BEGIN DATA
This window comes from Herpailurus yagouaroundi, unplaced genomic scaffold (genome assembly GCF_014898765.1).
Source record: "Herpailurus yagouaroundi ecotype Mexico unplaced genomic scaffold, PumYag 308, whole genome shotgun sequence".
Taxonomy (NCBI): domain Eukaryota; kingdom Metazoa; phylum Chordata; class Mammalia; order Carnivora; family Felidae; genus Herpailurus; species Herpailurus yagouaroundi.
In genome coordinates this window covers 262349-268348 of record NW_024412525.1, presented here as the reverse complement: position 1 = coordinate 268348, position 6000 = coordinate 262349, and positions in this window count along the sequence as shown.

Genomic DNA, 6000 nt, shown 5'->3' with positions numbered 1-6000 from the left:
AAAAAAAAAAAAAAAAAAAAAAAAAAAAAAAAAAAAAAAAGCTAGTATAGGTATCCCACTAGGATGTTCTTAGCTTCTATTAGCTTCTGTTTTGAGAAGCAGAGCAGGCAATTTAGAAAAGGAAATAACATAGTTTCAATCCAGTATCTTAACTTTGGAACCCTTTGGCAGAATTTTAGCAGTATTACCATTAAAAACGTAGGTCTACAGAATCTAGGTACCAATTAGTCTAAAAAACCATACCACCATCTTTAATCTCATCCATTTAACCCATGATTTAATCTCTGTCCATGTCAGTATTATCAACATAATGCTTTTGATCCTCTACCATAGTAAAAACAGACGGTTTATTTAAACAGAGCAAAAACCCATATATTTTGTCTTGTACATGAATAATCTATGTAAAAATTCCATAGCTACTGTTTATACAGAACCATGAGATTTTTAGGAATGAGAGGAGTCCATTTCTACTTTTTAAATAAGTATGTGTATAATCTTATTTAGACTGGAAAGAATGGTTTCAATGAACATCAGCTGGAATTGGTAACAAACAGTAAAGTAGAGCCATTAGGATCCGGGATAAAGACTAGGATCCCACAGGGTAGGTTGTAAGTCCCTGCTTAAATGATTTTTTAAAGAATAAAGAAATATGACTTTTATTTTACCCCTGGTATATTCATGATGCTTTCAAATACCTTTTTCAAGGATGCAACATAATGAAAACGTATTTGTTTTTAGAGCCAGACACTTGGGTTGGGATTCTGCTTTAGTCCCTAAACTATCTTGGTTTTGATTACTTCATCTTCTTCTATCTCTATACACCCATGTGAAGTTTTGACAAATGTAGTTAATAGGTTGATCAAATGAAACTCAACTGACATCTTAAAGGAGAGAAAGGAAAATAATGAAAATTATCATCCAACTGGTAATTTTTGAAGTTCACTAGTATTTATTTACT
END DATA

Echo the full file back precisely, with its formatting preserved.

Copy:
This window comes from Herpailurus yagouaroundi, unplaced genomic scaffold (genome assembly GCF_014898765.1).
Source record: "Herpailurus yagouaroundi ecotype Mexico unplaced genomic scaffold, PumYag 308, whole genome shotgun sequence".
Taxonomy (NCBI): domain Eukaryota; kingdom Metazoa; phylum Chordata; class Mammalia; order Carnivora; family Felidae; genus Herpailurus; species Herpailurus yagouaroundi.
In genome coordinates this window covers 262349-268348 of record NW_024412525.1, presented here as the reverse complement: position 1 = coordinate 268348, position 6000 = coordinate 262349, and positions in this window count along the sequence as shown.

Genomic DNA, 6000 nt, shown 5'->3' with positions numbered 1-6000 from the left:
AAAAAAAAAAAAAAAAAAAAAAAAAAAAAAAAAAAAAAAAGCTAGTATAGGTATCCCACTAGGATGTTCTTAGCTTCTATTAGCTTCTGTTTTGAGAAGCAGAGCAGGCAATTTAGAAAAGGAAATAACATAGTTTCAATCCAGTATCTTAACTTTGGAACCCTTTGGCAGAATTTTAGCAGTATTACCATTAAAAACGTAGGTCTACAGAATCTAGGTACCAATTAGTCTAAAAAACCATACCACCATCTTTAATCTCATCCATTTAACCCATGATTTAATCTCTGTCCATGTCAGTATTATCAACATAATGCTTTTGATCCTCTACCATAGTAAAAACAGACGGTTTATTTAAACAGAGCAAAAACCCATATATTTTGTCTTGTACATGAATAATCTATGTAAAAATTCCATAGCTACTGTTTATACAGAACCATGAGATTTTTAGGAATGAGAGGAGTCCATTTCTACTTTTTAAATAAGTATGTGTATAATCTTATTTAGACTGGAAAGAATGGTTTCAATGAACATCAGCTGGAATTGGTAACAAACAGTAAAGTAGAGCCATTAGGATCCGGGATAAAGACTAGGATCCCACAGGGTAGGTTGTAAGTCCCTGCTTAAATGATTTTTTAAAGAATAAAGAAATATGACTTTTATTTTACCCCTGGTATATTCATGATGCTTTCAAATACCTTTTTCAAGGATGCAACATAATGAAAACGTATTTGTTTTTAGAGCCAGACACTTGGGTTGGGATTCTGCTTTAGTCCCTAAACTATCTTGGTTTTGATTACTTCATCTTCTTCTATCTCTATACACCCATGTGAAGTTTTGACAAATGTAGTTAATAGGTTGATCAAATGAAACTCAACTGACATCTTAAAGGAGAGAAAGGAAAATAATGAAAATTATCATCCAACTGGTAATTTTTGAAGTTCACTAGTATTTATTTACT